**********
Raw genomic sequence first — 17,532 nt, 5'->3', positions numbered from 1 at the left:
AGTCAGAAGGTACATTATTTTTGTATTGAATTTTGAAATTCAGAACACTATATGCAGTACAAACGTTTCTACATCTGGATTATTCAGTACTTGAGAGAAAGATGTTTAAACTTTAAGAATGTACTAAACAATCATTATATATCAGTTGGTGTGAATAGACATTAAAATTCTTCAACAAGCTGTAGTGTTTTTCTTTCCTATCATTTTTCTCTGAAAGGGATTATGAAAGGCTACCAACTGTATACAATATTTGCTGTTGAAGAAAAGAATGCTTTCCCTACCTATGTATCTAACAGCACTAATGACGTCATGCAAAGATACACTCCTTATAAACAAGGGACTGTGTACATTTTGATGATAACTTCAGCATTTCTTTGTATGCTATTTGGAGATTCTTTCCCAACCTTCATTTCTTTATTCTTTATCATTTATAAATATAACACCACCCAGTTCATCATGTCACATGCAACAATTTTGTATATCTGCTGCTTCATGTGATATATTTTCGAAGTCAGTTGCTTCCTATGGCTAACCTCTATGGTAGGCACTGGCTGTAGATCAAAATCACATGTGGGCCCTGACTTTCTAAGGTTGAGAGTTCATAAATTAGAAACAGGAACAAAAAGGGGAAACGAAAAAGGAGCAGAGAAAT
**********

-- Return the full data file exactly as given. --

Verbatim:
Raw genomic sequence first — 17,532 nt, 5'->3', positions numbered from 1 at the left:
AGTCAGAAGGTACATTATTTTTGTATTGAATTTTGAAATTCAGAACACTATATGCAGTACAAACGTTTCTACATCTGGATTATTCAGTACTTGAGAGAAAGATGTTTAAACTTTAAGAATGTACTAAACAATCATTATATATCAGTTGGTGTGAATAGACATTAAAATTCTTCAACAAGCTGTAGTGTTTTTCTTTCCTATCATTTTTCTCTGAAAGGGATTATGAAAGGCTACCAACTGTATACAATATTTGCTGTTGAAGAAAAGAATGCTTTCCCTACCTATGTATCTAACAGCACTAATGACGTCATGCAAAGATACACTCCTTATAAACAAGGGACTGTGTACATTTTGATGATAACTTCAGCATTTCTTTGTATGCTATTTGGAGATTCTTTCCCAACCTTCATTTCTTTATTCTTTATCATTTATAAATATAACACCACCCAGTTCATCATGTCACATGCAACAATTTTGTATATCTGCTGCTTCATGTGATATATTTTCGAAGTCAGTTGCTTCCTATGGCTAACCTCTATGGTAGGCACTGGCTGTAGATCAAAATCACATGTGGGCCCTGACTTTCTAAGGTTGAGAGTTCATAAATTAGAAACAGGAACAAAAAGGGGAAACGAAAAAGGAGCAGAGAAAT